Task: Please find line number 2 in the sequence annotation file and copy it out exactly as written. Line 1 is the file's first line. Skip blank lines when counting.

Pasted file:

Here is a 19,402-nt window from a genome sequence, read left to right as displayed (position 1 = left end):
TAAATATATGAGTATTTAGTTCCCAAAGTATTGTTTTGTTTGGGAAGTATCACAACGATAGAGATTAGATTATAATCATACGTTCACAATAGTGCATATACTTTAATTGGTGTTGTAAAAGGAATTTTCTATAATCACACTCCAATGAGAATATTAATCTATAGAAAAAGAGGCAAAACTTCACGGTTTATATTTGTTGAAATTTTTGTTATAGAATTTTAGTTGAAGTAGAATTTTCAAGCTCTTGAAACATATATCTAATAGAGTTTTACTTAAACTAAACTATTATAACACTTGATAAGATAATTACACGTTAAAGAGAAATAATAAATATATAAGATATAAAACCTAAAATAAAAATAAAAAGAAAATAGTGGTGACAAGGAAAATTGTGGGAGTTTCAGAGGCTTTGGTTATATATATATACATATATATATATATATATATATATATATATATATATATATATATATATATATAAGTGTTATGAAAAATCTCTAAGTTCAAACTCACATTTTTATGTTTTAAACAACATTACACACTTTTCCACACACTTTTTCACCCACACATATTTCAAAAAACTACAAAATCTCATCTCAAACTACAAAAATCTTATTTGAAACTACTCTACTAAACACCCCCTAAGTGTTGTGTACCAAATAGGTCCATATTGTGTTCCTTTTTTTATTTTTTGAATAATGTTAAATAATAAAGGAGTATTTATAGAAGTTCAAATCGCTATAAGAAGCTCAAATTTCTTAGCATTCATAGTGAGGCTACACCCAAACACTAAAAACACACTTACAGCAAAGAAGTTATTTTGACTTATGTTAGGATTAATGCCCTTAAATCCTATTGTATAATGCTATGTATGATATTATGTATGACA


TAAATATATGAGTATTTAGTTCCCAAAGTATTGTTTTGTTTGGGAAGTATCACAACGATAGAGATTAGATTATAATCATACGTTCACAATAGTGCATATACTTTAATTGGTGTTGTAAAAGGAATTTTCTATAATCACACTCCAATGAGAATATTAATCTATAGAAAAAGAGGCAAAACTTCACGGTTTATATTTGTTGAAATTTTTGTTATAGAATTTTAGTTGAAGTAGAATTTTCAAGCTCTTGAAACATATATCTAATAGAGTTTTACTTAAACTAAACTATTATAACACTTGATAAGATAATTACACGTTAAAGAGAAATAATAAATATATAAGATATAAAACCTAAAATAAAAATAAAAAGAAAATAGTGGTGACAAGGAAAATTGTGGGAGTTTCAGAGGCTTTGGTTATATATATATACATATATATATATATATATATATATATATATATATATATATATATATATATATAAGTGTTATGAAAAATCTCTAAGTTCAAACTCACATTTTTATGTTTTAAACAACATTACACACTTTTCCACACACTTTTTCACCCACACATATTTCAAAAAACTACAAAATCTCATCTCAAACTACAAAAATCTTATTTGAAACTACTCTACTAAACACCCCCTAAGTGTTGTGTACCAAATAGGTCCATATTGTGTTCCTTTTTTTATTTTTTGAATAATGTTAAATAATAAAGGAGTATTTATAGAAGTTCAAATCGCTATAAGAAGCTCAAATTTCTTAGCATTCATAGTGAGGCTACACCCAAACACTAAAAACACACTTACAGCAAAGAAGTTATTTTGACTTATGTTAGGATTAATGCCCTTAAATCCTATTGTATAATGCTATGTATGATATTATGTATGACA